In the context of the club’s desperate relegation battle, a poor run of form and the absence of hugely influential, experienced players, it sounded a little like blind optimism – at best.
At worst, there was a hint of clutching at straws.
But as Nelson stomped towards the Kop after 97 minutes of football on Saturday, leading wild victory celebrations as if he’d just scored the winner, the manager’s words rang true.
The 22-year-old centre-half, in just seven games, has carved out a place for himself in most Spireites’ hearts.
He’s a bit of a cult hero, because he wears his heart on his sleeve.
Thumping the badge, flexing biceps and whipping up the supporters at full-time isn’t enough, however.
You’ve got to be able to play your way into the affections of the fans.
Nelson, with his no nonsense defensive style and willingness to ‘kick it and head it’ all afternoon, has done well since his arrival.
The injuries to Ian Evatt and Sam Hird, coupled with the club’s failure to land January target Richard Wood, left them bereft of real experience in the heart of the Town back four.
Nelson’s performances and his apparently natural leadership qualities have gone a surprisingly long way towards plugging the gap.
When the team formed a huddle seconds before kick-off on Saturday, Nelson was animated, presumably expressing words of motivation to his peers – some of which are vastly more experienced.
The Millwall lad has plenty to say for himself, he’s what you’d call a character and if Robbie Weir’s injury is a serious one, Nelson’s name could well crop up in the next captain conversation.
You don’t have to be an extrovert to become a hero.
Chris O’Grady has borne the brunt of not only battling gargantuan centre-halves, but supporter criticism over unfulfilled expectations this season.
He appears, from a distance, to be a man of fewer words than most and whilst he’s as intimidating a presence physically as any Spireite, he’s softly spoken.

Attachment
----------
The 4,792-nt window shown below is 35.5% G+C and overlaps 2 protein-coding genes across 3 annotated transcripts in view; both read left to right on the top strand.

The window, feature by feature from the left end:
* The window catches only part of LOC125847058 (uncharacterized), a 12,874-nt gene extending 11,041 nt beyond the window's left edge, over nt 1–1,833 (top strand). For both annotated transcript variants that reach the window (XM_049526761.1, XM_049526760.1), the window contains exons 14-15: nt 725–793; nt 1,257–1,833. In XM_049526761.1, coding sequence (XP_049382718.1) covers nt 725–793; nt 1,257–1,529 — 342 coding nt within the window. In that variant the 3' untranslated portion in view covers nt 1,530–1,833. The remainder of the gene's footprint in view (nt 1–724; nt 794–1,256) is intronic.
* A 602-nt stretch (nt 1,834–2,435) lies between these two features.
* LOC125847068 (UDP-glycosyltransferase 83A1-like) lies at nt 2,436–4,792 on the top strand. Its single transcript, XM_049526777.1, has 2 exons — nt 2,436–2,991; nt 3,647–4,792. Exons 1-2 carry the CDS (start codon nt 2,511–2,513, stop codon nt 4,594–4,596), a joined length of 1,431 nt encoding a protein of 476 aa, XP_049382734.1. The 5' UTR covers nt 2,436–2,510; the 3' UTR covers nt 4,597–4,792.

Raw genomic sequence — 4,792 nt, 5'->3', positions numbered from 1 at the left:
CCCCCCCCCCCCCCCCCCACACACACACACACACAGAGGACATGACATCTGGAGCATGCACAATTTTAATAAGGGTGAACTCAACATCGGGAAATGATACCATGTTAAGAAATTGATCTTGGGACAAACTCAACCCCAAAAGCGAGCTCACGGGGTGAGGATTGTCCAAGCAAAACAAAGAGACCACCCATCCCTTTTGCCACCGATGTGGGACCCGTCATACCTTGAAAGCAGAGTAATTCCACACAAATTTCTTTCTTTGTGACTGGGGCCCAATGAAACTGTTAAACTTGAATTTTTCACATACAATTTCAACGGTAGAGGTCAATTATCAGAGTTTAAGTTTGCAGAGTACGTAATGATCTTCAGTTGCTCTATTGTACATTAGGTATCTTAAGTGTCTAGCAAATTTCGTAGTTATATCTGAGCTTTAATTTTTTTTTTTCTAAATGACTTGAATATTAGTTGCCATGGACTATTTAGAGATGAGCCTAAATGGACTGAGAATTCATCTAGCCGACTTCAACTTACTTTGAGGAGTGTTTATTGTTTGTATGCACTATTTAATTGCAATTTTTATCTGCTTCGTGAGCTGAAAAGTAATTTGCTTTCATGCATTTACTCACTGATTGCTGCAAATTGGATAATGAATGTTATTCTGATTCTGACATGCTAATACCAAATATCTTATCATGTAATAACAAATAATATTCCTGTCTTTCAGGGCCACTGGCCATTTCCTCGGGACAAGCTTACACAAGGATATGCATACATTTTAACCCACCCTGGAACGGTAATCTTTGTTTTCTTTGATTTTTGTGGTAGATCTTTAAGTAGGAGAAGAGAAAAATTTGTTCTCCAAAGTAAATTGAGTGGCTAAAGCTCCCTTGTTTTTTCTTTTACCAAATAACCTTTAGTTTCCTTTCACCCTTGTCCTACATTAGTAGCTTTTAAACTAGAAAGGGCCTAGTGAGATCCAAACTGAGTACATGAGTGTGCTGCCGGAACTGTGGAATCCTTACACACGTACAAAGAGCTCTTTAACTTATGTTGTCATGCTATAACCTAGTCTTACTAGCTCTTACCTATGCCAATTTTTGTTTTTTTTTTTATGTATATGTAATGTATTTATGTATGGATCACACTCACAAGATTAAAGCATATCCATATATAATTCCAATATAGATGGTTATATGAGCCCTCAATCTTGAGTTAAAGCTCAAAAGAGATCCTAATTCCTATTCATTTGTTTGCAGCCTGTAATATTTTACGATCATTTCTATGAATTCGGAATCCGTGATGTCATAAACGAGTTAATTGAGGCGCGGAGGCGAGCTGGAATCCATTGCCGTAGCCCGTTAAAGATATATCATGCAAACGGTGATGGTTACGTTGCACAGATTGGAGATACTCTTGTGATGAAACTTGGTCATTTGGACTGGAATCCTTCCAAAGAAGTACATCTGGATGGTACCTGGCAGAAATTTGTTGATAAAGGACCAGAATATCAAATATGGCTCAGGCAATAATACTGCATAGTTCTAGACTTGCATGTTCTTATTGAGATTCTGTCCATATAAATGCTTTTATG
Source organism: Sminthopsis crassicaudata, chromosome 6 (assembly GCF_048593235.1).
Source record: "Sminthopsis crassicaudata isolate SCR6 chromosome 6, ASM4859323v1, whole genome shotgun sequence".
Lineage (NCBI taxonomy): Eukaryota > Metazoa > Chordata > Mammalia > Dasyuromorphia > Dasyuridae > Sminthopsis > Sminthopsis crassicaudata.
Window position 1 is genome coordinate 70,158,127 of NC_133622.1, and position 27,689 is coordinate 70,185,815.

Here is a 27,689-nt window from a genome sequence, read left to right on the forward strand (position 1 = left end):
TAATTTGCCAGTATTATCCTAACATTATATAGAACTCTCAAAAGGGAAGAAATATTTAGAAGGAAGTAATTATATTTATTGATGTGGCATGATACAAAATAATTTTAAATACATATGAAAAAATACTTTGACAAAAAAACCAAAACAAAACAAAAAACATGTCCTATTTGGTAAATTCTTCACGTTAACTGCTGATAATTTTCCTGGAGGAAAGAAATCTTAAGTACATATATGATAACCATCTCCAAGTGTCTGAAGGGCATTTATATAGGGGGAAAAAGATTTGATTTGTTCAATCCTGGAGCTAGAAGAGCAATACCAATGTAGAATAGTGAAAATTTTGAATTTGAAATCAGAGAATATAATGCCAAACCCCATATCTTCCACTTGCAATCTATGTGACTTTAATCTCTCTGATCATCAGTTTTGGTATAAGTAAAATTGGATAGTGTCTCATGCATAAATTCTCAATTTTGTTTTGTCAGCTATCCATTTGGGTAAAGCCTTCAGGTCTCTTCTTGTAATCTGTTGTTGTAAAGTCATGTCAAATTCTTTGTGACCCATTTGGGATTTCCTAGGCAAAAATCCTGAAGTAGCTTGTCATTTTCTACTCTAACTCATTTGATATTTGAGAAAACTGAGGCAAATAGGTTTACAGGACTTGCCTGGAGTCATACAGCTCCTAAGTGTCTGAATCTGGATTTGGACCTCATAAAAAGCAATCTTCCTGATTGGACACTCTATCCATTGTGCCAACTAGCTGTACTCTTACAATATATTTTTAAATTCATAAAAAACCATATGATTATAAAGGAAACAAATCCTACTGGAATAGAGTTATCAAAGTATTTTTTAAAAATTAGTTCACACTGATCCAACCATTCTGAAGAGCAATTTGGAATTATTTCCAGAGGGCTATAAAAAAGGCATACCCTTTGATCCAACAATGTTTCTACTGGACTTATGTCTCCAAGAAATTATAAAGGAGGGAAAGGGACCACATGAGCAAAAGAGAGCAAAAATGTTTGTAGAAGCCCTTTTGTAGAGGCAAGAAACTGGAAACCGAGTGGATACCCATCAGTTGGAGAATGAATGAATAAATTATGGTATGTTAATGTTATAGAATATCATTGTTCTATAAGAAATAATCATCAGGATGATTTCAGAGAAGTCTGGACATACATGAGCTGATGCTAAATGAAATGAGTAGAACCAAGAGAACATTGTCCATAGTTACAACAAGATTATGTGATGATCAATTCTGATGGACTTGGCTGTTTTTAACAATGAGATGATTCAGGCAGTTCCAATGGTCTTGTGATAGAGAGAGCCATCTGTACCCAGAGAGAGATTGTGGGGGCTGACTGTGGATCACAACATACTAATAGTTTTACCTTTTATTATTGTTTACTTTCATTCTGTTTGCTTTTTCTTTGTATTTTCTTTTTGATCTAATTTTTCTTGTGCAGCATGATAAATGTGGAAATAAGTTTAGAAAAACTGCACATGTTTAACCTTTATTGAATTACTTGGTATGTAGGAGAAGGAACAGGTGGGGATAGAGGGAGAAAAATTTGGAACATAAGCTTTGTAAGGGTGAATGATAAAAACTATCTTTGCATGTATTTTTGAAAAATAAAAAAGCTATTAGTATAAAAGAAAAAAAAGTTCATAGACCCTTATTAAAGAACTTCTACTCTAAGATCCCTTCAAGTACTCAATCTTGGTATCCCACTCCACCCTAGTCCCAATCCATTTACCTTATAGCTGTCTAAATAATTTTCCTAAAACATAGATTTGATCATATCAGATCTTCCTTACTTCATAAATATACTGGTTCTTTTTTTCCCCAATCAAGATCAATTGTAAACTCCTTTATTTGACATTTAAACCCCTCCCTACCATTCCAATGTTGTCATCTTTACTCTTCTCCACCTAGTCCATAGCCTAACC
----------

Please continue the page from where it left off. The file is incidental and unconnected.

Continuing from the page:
None of that will matter if he knocks another few goals in off his ‘massive frame,’ to borrow Louis Dodds’ wonderful turn of phrase, and plays a key part in the great escape like he did in the weekend win.
Andy Kellett, with his slight, almost willowy build, is another you can’t imagine bellowing his opinion for all to hear, and yet he too was a hero on Saturday.
Setting up O’Grady’s goal with a wicked cross and scoring a beautiful one of his own, Kellett’s contribution was a match winning one.
Taking responsibility for finishing off that counter attack and backing himself to beat a defender and find the net were acts of leadership.
He embarked on a grand total of 16 one versus one dribbles against the Robins and on 10 occasions he came out on top with the ball.
His performance should inspire his team-mates.
Drew Talbot, already a legend in the making in the eyes of fans, did his reputation no harm by returning to the side and strolling to a Man of the Match display.
His decision making, desire to win tackles and headers and all round solid display marked him out as a leader.
Everyone involved in Chesterfield’s squad should look at Nelson, O’Grady, Kellett and Talbot after Saturday and realise they each have an opportunity to become a hero at this football club.
If Lester is to guide Town to safety, it will be talked about for decades to come.
Being remembered as the man who scored the goal that shut the trap door, or the player who made the last gasp tackle to keep Chesterfield in League Two, should be something they crave.
Anything from which they can gleam motivation or inspiration, to send them at full speed into that challenge or block, should be utilised.
And for the visual learners among them, watching the wondergoal their boss scored in his hat-trick against Stockport on New Year’s Day 2011 might help.
It’s not so much the skill he showed to beat defenders, but the final burst of energy as he did everything physically possible to get to the ball before the keeper.
That heroic moment, doing whatever it takes, sums up everything this club needs right now.